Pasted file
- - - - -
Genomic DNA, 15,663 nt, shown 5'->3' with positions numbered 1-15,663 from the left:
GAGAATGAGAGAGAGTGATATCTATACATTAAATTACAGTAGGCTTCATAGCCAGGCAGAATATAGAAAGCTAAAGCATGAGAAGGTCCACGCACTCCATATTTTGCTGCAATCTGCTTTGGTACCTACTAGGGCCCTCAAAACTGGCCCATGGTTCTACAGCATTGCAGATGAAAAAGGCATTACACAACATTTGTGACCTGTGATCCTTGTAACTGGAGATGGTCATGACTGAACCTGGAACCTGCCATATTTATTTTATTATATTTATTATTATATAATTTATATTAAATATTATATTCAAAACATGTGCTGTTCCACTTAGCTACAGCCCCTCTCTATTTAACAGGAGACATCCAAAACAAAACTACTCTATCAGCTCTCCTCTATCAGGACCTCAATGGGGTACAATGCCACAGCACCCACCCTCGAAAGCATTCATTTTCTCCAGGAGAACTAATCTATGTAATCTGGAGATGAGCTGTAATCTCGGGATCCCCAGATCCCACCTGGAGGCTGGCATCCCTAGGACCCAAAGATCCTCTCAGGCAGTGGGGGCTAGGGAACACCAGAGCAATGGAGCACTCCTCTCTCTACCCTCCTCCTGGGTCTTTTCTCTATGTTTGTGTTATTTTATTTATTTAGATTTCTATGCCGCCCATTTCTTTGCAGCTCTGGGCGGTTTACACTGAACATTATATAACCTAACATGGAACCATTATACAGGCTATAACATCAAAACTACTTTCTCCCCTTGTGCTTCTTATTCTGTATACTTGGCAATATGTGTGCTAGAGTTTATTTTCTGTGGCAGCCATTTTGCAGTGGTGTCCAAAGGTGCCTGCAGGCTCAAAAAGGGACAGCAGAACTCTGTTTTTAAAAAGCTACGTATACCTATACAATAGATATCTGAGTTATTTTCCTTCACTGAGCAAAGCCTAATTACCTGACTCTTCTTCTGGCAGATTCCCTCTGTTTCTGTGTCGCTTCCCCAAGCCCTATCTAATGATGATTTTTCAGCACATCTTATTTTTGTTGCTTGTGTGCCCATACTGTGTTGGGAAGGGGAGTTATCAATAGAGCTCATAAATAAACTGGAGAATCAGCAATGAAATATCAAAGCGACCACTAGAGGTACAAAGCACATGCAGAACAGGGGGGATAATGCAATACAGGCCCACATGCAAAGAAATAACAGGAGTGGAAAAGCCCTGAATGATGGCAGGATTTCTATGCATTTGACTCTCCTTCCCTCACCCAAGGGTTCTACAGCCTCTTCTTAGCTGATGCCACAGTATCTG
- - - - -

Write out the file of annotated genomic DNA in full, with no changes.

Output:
Genomic DNA, 15,663 nt, shown 5'->3' with positions numbered 1-15,663 from the left:
GAGAATGAGAGAGAGTGATATCTATACATTAAATTACAGTAGGCTTCATAGCCAGGCAGAATATAGAAAGCTAAAGCATGAGAAGGTCCACGCACTCCATATTTTGCTGCAATCTGCTTTGGTACCTACTAGGGCCCTCAAAACTGGCCCATGGTTCTACAGCATTGCAGATGAAAAAGGCATTACACAACATTTGTGACCTGTGATCCTTGTAACTGGAGATGGTCATGACTGAACCTGGAACCTGCCATATTTATTTTATTATATTTATTATTATATAATTTATATTAAATATTATATTCAAAACATGTGCTGTTCCACTTAGCTACAGCCCCTCTCTATTTAACAGGAGACATCCAAAACAAAACTACTCTATCAGCTCTCCTCTATCAGGACCTCAATGGGGTACAATGCCACAGCACCCACCCTCGAAAGCATTCATTTTCTCCAGGAGAACTAATCTATGTAATCTGGAGATGAGCTGTAATCTCGGGATCCCCAGATCCCACCTGGAGGCTGGCATCCCTAGGACCCAAAGATCCTCTCAGGCAGTGGGGGCTAGGGAACACCAGAGCAATGGAGCACTCCTCTCTCTACCCTCCTCCTGGGTCTTTTCTCTATGTTTGTGTTATTTTATTTATTTAGATTTCTATGCCGCCCATTTCTTTGCAGCTCTGGGCGGTTTACACTGAACATTATATAACCTAACATGGAACCATTATACAGGCTATAACATCAAAACTACTTTCTCCCCTTGTGCTTCTTATTCTGTATACTTGGCAATATGTGTGCTAGAGTTTATTTTCTGTGGCAGCCATTTTGCAGTGGTGTCCAAAGGTGCCTGCAGGCTCAAAAAGGGACAGCAGAACTCTGTTTTTAAAAAGCTACGTATACCTATACAATAGATATCTGAGTTATTTTCCTTCACTGAGCAAAGCCTAATTACCTGACTCTTCTTCTGGCAGATTCCCTCTGTTTCTGTGTCGCTTCCCCAAGCCCTATCTAATGATGATTTTTCAGCACATCTTATTTTTGTTGCTTGTGTGCCCATACTGTGTTGGGAAGGGGAGTTATCAATAGAGCTCATAAATAAACTGGAGAATCAGCAATGAAATATCAAAGCGACCACTAGAGGTACAAAGCACATGCAGAACAGGGGGGATAATGCAATACAGGCCCACATGCAAAGAAATAACAGGAGTGGAAAAGCCCTGAATGATGGCAGGATTTCTATGCATTTGACTCTCCTTCCCTCACCCAAGGGTTCTACAGCCTCTTCTTAGCTGATGCCACAGTATCTG